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Massive Outflow From Stock Funds Has Wall Street on Edge

Investing: Estimates show that $13.4 billion was yanked from funds in February, the largest monthly outflow ever.


Will investors fleeing stock mutual funds be the next problem to hit Nasdaq?

That's what some investment analysts were asking Friday as the Nasdaq composite index marked the one-year anniversary of its all-time closing high with yet another unsettling downward lurch.

What has Wall Street on edge is known as "capitulation," a final frenzy of panicked selling that some analysts believe must occur before a bear market can end. With the Nasdaq down 59.3% from its peak on March 10, 2000, it's a growing concern.

As one researcher put it, "the final capitulation could be much uglier" if mutual fund investors continue pulling cash out of stock funds as some unofficial estimates suggest they did in February. Volatile aggressive growth and technology funds could be among the hardest hit in such a scenario.

"What everybody dreads is a capitulation where it gets circular: The public pulls their money out, forcing fund managers to sell [stocks], which pushes prices down, prompting more people to sell, and so on," said Carl Wittnebert, research director at Santa Rosa-based, which estimates mutual fund cash flows.

TrimTabs estimates that a net $13.4 billion was yanked from stock funds in February, which would be the largest monthly outflow ever and the first since August 1998, when investors were rattled by the Asian financial crisis. The Investment Company Institute, the industry's main trade group, will release official February figures at the end of this month.

But Wittnebert said last month's investor activity signaled only "an intermediate capitulation."

"All-time record outflows in dollar terms [in February would] represent a degree of capitulation," he said. "But at 0.3% of total fund assets, it's not a particularly large portion--it's not like people are rushing for the doors. If they do at some point, the final capitulation could be much uglier."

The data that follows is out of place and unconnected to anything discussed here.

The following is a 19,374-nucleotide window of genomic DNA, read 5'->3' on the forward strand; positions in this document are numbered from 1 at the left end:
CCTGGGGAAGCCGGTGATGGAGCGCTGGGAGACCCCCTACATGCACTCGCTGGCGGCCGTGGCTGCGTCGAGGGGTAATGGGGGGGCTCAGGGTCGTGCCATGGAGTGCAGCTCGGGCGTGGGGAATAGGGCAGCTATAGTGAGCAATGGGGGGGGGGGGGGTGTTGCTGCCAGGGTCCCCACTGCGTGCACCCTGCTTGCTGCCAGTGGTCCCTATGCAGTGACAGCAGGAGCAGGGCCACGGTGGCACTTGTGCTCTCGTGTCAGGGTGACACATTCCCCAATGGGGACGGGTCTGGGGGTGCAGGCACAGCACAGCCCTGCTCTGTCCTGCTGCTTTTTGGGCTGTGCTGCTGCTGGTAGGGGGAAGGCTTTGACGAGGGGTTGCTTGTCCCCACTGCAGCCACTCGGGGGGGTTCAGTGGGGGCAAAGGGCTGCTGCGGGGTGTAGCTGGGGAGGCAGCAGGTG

Thus far, he said, investors have bided their time whenever the stock market swooned, he said, sniffing for a bottom rather than panicking.

"Cash piled up on the sidelines in February," Wittnebert said, but then reversed course during the first five trading days in March, when funds took in a net $9 billion by TrimTabs' estimate.

"There's an anxiousness to step back in and purchase [beaten-down stocks]," said John Bollinger, a Manhattan Beach-based strategist who runs the Web site. "Collectively, we just haven't learned our bear market lesson yet."

Thus far, fund companies have downplayed the significance of recent redemptions.

Janus spokeswoman Jane Ingalls, for example, said the firm's retail funds were hit by outflows in February, continuing the pattern of recent months. But increased buying by institutional investors partly offset the redemptions, she said.

"Overall our outflows were modest," she said. "This is not something that has affected portfolio managers in any way. Nobody has had to sell anything to meet redemptions."

A Charles Schwab spokesman said the company's stock funds had positive flows during February.

Still, in a move Morningstar analyst Christopher Traulsen called "a sign of the times," one fund company known for its ultra-aggressive stock-picking has announced plans to reopen two funds that have been rocked by redemptions amid slumping performance.

Van Wagoner Emerging Growth and Van Wagoner Micro-Cap Growth, which were inundated with cash in 1999 amid stunning gains before being closed to new investors, will reopen Monday. Assets of both funds have fallen by about half in the last year through a combination of lower stock prices and net redemptions, Morningstar said. The funds are down 50% and 39%, respectively, year to date.



Nasdaq marked the anniversary of its peak with a brutal sell-off. A1


Money In -- and Soon Out?

Monthly net cash flows to aggressive growth and sector stock mutual funds have been positive for most of the last two years, but some analysts fear the funds could be hit with significant outflows if performance keeps sagging.


January: $7.6 billion


January: $1.6 billion

Source: Investment Company Institute

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